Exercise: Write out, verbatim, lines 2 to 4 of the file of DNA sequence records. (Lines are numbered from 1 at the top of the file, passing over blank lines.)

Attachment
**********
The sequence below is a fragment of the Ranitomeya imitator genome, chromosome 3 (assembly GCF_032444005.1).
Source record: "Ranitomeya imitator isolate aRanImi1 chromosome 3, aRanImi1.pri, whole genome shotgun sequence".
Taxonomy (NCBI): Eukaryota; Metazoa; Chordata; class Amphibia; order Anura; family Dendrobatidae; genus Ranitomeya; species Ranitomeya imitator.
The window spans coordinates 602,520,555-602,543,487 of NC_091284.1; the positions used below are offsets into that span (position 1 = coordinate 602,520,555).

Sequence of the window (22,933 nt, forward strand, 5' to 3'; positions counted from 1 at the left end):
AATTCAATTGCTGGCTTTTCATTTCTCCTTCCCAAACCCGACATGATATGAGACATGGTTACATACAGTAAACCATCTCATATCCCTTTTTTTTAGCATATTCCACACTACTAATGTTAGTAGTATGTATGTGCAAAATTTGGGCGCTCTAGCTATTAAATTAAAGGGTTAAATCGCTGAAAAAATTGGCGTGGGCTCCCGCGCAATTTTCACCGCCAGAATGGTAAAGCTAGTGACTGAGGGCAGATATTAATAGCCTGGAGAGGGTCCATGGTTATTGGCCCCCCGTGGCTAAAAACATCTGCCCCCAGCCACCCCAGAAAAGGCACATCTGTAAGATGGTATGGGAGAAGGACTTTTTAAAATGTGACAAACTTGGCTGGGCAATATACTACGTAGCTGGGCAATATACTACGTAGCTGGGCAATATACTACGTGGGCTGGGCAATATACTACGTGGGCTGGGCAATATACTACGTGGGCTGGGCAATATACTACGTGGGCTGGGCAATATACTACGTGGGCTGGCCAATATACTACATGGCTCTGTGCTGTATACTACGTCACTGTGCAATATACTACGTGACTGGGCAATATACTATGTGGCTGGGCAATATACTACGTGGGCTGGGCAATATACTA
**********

Source record: "Ranitomeya imitator isolate aRanImi1 chromosome 3, aRanImi1.pri, whole genome shotgun sequence".
Taxonomy (NCBI): Eukaryota; Metazoa; Chordata; class Amphibia; order Anura; family Dendrobatidae; genus Ranitomeya; species Ranitomeya imitator.
The window spans coordinates 602,520,555-602,543,487 of NC_091284.1; the positions used below are offsets into that span (position 1 = coordinate 602,520,555).